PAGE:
If inferior turbinates are the root of the issue, we can perform a turbinate reduction. We conduct this simple procedure in the clinic in less than 30 minutes. The goal of a turbinate reduction is to reduce the inflammatory tissue. We go under the surface, suction the tissue out, and move the turbinate over to create more space. It’s kind of like liposuction for the turbinate. We take out the volume so there’s more space in the nose.

A turbinate reduction is quick and well-tolerated. Plus, recovery time is minimal. Most patients have a slight nose bleed for up to 24 hours and congestion for about a week. This non-invasive and long-lasting procedure provides a highly effective solution for those with turbinate issues.

3. Nasal Valve

The nostril (outside of the nose) is medically known as the nasal valve. For some patients, this collapses when they take a deep breath in. When exercising or trying to inhale deeply, they’ll feel like they just can’t get enough air into their nose.

Patients can self-identify a likely nasal valve collapse by looking in a mirror when they inhale and seeing if the outside of the nose collapses in. Also, if patients find breathing becomes easier when using nasal breathing strips, it implies there may be a nasal value issue causing the problem.


To treat nasal valve collapse, we now use a treatment called Vivaer to remodel the nasal tissue. We insert a small probe under the surface of the nostril, open the nostril, and heat the tissue strategically. As it cools, we can change the position of the tissue by a few millimeters, which can mean a significant improvement in breathing. Also, it stiffens the tissue, so it’s less likely to collapse.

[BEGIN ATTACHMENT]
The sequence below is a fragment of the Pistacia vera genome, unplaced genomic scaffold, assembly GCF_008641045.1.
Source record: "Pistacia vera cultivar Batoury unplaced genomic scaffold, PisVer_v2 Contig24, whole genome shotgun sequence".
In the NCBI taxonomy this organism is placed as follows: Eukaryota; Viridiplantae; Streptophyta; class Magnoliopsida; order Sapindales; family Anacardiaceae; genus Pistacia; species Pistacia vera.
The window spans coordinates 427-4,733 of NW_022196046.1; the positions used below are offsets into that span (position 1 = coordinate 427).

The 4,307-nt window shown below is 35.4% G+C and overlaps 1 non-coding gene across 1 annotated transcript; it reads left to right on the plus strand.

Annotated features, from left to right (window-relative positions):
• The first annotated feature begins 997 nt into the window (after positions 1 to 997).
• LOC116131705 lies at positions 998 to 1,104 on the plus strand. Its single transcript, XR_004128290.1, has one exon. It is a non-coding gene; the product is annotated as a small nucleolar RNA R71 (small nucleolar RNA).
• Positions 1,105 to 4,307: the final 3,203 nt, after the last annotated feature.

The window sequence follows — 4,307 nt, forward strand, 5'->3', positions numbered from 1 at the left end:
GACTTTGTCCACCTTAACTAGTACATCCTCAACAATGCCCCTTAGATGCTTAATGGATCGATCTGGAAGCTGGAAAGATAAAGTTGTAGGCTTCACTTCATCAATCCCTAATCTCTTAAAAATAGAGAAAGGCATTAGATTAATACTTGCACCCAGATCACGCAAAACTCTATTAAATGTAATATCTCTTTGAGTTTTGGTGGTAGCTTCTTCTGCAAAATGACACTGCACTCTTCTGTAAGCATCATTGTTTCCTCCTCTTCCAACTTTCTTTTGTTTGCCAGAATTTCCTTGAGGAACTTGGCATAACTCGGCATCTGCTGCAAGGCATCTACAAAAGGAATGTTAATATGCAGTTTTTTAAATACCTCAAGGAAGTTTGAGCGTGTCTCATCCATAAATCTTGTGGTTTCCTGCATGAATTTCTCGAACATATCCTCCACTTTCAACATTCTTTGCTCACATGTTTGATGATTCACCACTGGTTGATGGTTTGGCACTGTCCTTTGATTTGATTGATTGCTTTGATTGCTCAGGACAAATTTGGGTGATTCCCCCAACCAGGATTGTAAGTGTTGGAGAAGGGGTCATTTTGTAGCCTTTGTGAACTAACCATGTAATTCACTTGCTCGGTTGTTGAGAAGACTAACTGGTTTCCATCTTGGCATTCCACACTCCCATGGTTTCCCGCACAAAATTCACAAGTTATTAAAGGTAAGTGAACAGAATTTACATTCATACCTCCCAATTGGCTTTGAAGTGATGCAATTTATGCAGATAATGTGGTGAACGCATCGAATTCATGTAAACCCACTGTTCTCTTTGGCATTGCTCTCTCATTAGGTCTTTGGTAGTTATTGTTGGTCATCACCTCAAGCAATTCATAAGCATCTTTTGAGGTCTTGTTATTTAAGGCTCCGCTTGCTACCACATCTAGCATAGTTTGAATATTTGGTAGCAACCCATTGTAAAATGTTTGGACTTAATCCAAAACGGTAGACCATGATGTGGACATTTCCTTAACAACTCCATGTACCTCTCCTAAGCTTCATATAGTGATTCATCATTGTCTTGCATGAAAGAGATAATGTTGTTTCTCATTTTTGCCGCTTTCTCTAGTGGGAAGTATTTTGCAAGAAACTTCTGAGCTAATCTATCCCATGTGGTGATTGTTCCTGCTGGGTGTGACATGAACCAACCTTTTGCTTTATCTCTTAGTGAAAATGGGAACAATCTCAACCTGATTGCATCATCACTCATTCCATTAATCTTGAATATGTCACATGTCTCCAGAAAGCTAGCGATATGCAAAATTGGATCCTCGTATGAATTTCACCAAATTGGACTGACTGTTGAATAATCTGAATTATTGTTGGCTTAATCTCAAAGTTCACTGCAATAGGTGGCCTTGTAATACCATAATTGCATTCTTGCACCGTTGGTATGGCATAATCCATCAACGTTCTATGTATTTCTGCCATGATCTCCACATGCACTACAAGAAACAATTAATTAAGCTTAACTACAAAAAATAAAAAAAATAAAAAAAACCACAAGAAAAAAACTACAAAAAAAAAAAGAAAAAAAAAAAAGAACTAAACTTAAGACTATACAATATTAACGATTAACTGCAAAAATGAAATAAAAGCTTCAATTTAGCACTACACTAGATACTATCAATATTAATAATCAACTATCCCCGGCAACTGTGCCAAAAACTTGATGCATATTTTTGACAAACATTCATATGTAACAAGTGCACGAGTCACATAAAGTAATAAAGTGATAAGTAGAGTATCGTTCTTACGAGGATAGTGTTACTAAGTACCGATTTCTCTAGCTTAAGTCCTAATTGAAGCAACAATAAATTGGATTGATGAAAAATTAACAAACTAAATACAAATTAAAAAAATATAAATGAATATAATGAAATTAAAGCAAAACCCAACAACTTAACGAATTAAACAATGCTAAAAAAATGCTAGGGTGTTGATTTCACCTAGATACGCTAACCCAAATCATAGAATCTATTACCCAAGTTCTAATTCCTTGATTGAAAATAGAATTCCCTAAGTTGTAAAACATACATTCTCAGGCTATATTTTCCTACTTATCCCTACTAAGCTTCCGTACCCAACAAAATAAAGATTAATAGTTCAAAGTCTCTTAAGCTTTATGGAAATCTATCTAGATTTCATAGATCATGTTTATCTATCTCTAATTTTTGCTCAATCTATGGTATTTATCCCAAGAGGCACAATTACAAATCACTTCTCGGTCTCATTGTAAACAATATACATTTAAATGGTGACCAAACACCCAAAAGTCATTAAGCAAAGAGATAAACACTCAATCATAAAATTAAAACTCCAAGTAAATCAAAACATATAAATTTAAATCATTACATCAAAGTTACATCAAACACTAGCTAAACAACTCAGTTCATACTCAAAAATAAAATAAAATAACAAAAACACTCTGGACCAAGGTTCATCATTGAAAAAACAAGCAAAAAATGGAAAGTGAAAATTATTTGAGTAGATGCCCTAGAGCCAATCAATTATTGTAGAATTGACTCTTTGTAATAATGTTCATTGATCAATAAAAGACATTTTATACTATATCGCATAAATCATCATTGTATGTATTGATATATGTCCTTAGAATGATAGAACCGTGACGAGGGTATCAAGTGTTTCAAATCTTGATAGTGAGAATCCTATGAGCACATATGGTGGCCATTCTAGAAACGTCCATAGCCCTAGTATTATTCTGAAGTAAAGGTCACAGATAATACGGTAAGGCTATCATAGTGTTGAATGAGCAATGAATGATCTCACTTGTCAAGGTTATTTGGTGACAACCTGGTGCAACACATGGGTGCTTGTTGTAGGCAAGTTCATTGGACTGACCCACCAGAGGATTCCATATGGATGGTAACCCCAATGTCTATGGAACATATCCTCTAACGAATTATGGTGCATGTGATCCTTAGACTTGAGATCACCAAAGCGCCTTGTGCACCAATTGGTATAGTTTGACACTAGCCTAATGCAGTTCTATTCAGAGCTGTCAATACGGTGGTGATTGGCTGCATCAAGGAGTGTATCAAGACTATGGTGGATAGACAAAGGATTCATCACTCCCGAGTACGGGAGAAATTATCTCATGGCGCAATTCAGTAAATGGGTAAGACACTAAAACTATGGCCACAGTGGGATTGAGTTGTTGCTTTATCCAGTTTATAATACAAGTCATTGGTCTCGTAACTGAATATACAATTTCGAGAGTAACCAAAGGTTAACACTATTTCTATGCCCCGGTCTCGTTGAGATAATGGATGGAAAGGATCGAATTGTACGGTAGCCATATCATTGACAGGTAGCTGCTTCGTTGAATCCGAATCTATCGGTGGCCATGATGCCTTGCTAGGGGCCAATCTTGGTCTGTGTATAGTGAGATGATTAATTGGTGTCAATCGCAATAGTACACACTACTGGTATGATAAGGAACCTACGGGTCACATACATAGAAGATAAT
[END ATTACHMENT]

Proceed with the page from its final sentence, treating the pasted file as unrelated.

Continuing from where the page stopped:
If the patient is experiencing problems with both the nasal valve and the turbinates, we can do the Vivaer procedure at the same time as a turbinate reduction.

In the past, we relied on alar batten grafts to resolve nasal valve collapse. In this procedure, we take cartilage from the septum and implant it in the nasal sidewall to hold open the nasal valve, which is a much larger procedure with a longer recovery time. In some cases, this is still necessary, but Vivaer has largely replaced it as a much less invasive alternative.

4. Nasal Septum

The wall in the middle of the nose, or nasal septum, is another potential cause for nasal obstruction symptoms. This area is partly cartilage and partly bone. When it’s deviated (pushed to the side), it can create airflow problems.

A deviated septum can be congenital or come from a trauma such as a break or repeated injury to the nose. For many people, this problem worsens with age. Cartilage continually grows, and as it does, it exacerbates the problem.


A deviated septum most often requires a surgical septoplasty. This outpatient procedure takes about one hour and then about a week to recover. We perform most surgeries in an outpatient surgery center under general anesthesia. For minimal septum deviations, we can do operations in the clinic with local anesthesia.

If you’re experiencing nasal obstruction symptoms such as difficulty sleeping, trouble breathing while exercising, or excessive snoring, give us a call. After we clear a nasal airway obstruction, people sleep more soundly, snoring improves, and in general, they just feel better. And who doesn’t want that?


Disclaimer: The content on this website is written and/or reviewed by a qualified medical doctor and great care is taken to provide accurate general information. However, it is for informational purposes only and is not to be taken as a substitute for medical advice from your own physician who is familiar with the details of your medical history. Always consult your doctor regarding health concerns before deciding any course of medical action.